What’s it all about?
Addiction. Finding meaning in life. The now. Coping. Theatre. Acting. Strength. Truth.
It’s the story of Emma (maybe), an alcohol and drug abusing actor trying to rebuild her life. It can be summed up that simply, but I could spend all day talking with you about it, so richly written is the show.
Who’s in it?
DENISE GOUGH. Excuse the capitalisation, but it has never been more necessary. Gough’s been a working actress for years, but this is the very definition of a break out role.
Gough is everything. It is an entirely complete performance. Torn, angry, desperate, witty, empty, intelligent, vitriolic, fake, truthful. Nothing is left out and everything is left on the stage at the end of the night. You root for her Emma so much – despite the myriad reasons not to – that it took all my self-control not to clamber onstage and try to control the play’s conclusion.
There are exceptional performances also from Nathaniel Martello-White as big brother substitute and fellow rehabber Mark, and Barbara Marten as all manner of doctors, therapists and Emma’s mother. They are brilliant, but Gough is something else.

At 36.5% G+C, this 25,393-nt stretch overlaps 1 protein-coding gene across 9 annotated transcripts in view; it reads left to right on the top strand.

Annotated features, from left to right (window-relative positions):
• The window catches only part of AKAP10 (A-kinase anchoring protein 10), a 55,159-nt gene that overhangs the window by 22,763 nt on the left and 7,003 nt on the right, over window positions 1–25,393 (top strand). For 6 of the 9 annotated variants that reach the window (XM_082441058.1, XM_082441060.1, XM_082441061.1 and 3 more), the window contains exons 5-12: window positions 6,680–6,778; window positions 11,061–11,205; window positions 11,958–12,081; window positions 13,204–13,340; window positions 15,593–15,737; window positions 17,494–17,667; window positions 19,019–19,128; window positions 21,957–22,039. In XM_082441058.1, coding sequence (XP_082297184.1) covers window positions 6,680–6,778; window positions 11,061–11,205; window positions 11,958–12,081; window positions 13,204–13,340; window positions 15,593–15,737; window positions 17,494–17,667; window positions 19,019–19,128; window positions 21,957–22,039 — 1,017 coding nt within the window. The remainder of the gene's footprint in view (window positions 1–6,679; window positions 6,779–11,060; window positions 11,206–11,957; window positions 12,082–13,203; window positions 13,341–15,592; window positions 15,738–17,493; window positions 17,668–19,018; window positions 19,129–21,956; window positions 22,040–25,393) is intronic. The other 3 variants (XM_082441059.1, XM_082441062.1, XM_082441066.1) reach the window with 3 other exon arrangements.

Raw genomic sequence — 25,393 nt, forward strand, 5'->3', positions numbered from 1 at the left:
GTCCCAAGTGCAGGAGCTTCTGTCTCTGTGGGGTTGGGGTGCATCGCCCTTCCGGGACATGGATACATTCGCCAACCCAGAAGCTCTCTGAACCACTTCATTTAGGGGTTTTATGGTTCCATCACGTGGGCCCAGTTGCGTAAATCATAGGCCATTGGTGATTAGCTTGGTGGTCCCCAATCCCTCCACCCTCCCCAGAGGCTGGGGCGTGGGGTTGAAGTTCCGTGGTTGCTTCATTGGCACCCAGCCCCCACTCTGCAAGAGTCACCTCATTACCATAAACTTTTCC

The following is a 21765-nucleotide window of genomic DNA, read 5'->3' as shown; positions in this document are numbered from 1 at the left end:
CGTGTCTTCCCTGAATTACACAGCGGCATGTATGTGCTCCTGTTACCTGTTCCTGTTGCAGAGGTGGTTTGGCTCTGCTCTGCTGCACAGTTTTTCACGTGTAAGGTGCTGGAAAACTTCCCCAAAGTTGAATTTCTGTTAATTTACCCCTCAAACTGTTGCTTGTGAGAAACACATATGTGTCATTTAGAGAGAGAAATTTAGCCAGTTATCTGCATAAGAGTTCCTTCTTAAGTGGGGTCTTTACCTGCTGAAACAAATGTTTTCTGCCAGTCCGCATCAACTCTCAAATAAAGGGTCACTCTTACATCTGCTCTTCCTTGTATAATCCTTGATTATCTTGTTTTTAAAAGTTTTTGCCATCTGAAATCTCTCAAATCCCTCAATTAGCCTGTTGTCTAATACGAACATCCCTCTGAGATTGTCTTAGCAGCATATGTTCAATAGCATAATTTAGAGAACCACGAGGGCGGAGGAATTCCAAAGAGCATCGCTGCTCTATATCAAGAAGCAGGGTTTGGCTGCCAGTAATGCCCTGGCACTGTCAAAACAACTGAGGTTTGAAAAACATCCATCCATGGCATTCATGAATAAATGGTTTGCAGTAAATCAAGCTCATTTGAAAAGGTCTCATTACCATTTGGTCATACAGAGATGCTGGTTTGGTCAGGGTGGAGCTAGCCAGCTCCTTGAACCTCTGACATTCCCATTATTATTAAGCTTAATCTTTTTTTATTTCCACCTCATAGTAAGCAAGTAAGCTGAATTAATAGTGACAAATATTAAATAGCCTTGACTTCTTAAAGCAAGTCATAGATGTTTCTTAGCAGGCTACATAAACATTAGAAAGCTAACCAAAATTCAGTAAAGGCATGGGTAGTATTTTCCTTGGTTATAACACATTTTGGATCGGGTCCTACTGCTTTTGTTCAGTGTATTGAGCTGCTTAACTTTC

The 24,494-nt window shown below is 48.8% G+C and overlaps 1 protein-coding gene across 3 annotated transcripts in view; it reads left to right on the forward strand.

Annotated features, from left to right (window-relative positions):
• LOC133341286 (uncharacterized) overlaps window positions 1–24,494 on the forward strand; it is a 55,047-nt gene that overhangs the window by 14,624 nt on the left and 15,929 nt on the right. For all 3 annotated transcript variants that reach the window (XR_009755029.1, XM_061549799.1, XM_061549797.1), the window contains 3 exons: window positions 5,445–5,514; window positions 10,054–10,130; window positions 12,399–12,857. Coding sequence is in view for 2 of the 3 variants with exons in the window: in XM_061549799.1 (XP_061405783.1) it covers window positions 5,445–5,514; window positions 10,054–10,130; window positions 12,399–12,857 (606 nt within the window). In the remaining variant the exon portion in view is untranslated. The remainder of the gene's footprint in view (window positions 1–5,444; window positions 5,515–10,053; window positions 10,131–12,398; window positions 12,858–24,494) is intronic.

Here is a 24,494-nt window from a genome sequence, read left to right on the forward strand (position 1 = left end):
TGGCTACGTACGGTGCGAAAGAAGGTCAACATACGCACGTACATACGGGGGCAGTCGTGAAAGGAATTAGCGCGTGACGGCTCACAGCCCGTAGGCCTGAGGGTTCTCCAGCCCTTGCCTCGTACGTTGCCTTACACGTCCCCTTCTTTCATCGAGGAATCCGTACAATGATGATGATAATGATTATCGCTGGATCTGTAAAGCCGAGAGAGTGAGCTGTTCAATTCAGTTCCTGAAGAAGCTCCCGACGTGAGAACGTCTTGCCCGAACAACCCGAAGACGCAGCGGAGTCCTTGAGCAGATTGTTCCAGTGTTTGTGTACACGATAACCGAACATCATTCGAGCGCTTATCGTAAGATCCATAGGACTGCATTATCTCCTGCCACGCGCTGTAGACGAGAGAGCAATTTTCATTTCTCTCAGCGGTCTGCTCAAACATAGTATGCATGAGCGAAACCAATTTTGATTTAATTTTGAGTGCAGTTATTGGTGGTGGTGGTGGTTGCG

What should I look out for?
The very Headlong moments when Emma’s emotions and actions under the influence of a plethora of substances are staged, bringing every aspect of the production design together.
Gough in full flow. She’s simply astounding.
In a nutshell?
Denise Gough gives the performance of her life in an incredible tale of addiction and coping that lives up to every ounce of hype.
Who was in the press night crowd?
Harvey Keitel. Yes, that Harvey Keitel. Game Of Thrones’ Kit Harington, Natalie Dormer and Rose Leslie. Sherlock’s Andrew Scott. Yep, it was a starry one.
What’s being said on Twitter?
— Louise Brealey (@louisebrealey) March 24, 2016
— Gemma Cook (@Gemma_ish) March 22, 2016
Will I like it?
If you like theatre, then yes. This is the type of show that leaves you both entirely fulfilled and questioning your very existence.
So much will be written about Gough, and rightly so, but Duncan Macmillan’s script is witty and intelligent, aggravating, taunting and entertaining. It puts the pressures of modern life under a microscope and forces us to face them. It leaves you assaulted, confused and exhilarated.